Trump lags behind Clinton in campaign staff, pollsters
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Republican presidential nominee Donald TrumpDonald John TrumpAccuser says Trump should be afraid of the truth Woman behind pro-Trump Facebook page denies being influenced by Russians Shulkin says he has White House approval to root out 'subversion' at VA MORE began his sprint to the November election with a skeletal staff, new reports filed with the Federal Election Commission (FEC) show.

 
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The reports show Trump’s campaign was paying salaries to just 68 staffers as of June 30. Ten other senior Trump aides, including communications director Hope Hicks and frequent surrogates Sam Clovis and Katrina Pierson, are being paid as consultants.
 
Clinton’s campaign paid 651 staffers in the final week of June, according to her report. The Democrat's campaign also paid 14 strategic consultants in cities across the country, as well as seven of the party’s top pollsters.
 
Trump’s campaign reported paying 50 other people as “field consultants.” Those payments, of just a few hundred or a few thousand dollars, went to supporters in states across the country. One was Don Benton, a Washington state senator who serves as Trump’s state campaign chairman.
 
The Trump campaign reported receiving $26.7 million in the month of June and spending $7.8 million. His campaign ended the month with $20.2 million on hand — up from just $1.3 million at the end of May. 
 
In June, Trump also forgave millions of dollars in loans he had made to his own campaign, a move meant to demonstrate to other potential donors his commitment to the race.
 
Clinton’s campaign raised $36.3 million in June and ended the month with $44.3 million in the bank.
 
FEC filings show the Trump campaign spent $180,000 last month on services from companies owned or operated under the umbrella of the Trump organization. Much of that money went to rent, to pay for campaign headquarters in Trump Tower, and to a payroll company Trump owns. The campaign also spent $428 on bottled water from Trump Ice.
 
The campaign continues its heavy spending on merchandise, including $217,000 on Trump's trademark "Make America Great Again" hats, manufactured by a company in California. The campaign also spent $749,000 on T-shirts, mugs and stickers made by a company in Louisiana.
 
Clinton’s campaign spent far less, about $116,000, on merchandise. But she is paying much more for public opinion polling, on which Trump has spent little. Clinton’s campaign reported spending $1.7 million on polling in the month of June alone. 
 
That money went to firms including Benenson Strategy Group, run by Clinton’s chief strategist, Joel Benenson, as well as Anzalone Liszt Grove Research, Normington Petts and David Binder, all prominent Democratic pollsters.
 
Like Trump, Hillary Clinton and Bill ClintonWilliam (Bill) Jefferson ClintonShould the Rob Porter outcome set the standard? Make the compromise: Ending chain migration is a small price to legalize Dreamers Assessing Trump's impeachment odds through a historic lens MORE have their own empire of employees, some working the former president and others working at the Clinton Global Foundation. And like Trump, that empire requires its own payroll firm, Clinton Executive Services Corp., which handles benefits for campaign staff.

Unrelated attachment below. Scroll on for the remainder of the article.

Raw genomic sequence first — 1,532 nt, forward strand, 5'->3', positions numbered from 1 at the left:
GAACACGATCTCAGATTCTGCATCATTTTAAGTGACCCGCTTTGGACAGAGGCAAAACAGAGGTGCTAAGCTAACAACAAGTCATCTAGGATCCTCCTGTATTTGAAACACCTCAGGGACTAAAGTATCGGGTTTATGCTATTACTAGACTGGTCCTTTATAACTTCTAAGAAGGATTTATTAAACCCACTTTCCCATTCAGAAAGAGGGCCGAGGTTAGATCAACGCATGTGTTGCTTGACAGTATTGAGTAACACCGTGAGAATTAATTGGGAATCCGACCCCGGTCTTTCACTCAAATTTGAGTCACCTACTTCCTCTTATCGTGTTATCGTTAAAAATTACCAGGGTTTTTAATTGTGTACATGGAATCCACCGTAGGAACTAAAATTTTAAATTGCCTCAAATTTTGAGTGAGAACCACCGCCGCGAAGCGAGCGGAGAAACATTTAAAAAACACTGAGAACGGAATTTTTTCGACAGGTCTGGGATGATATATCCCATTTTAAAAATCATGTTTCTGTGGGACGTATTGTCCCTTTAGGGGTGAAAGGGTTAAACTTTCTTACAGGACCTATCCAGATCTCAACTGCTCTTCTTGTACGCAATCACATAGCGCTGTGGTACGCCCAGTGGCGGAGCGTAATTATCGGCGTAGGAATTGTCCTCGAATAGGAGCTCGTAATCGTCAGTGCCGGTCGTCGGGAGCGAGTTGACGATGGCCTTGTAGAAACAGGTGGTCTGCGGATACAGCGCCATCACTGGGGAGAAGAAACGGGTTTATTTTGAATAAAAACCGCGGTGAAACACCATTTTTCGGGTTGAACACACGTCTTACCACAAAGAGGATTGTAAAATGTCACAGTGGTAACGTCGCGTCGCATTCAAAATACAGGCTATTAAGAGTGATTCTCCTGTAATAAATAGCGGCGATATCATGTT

Since becoming the presumptive nominee in May, Trump has continued bolstering his campaign staff. This week, the organization said it had hired Omarosa Manigault, a former contestant on Trump's "The Apprentice" reality series, to handle outreach to African-American voters. In the last few weeks, the campaign has hired a new senior spokesman, a rapid-response director who once worked for Ultimate Fighting Championship, and campaign staffers in swing states like Ohio.
 
The Republican National Committee (RNC) can add some boots on the ground, but FEC reports show that it, too, has been slow to hire. The RNC reported 245 staffers received paychecks on June 29. Fifty interns also received stipends.
 
The Democratic National Committee, by contrast, had 294 people on its payroll as of June 30.
 
The disparity between staff sizes is evident in swing states like Florida, where Democrats maintain a paid team more than twice the size of the Republicans'. Trump announced this week his campaign had hired Jennifer Loretta, formerly a top staffer at the Florida Republican Party, to lead his campaign in the state; she joins about 70 other paid staffers, most of whom are paid by the RNC.
 
Clinton, who is campaigning in Florida this weekend ahead of the Democratic National Convention, has had six senior staffers in the state for months. In total, Clinton’s campaign and the Democratic Party have about 200 staffers there.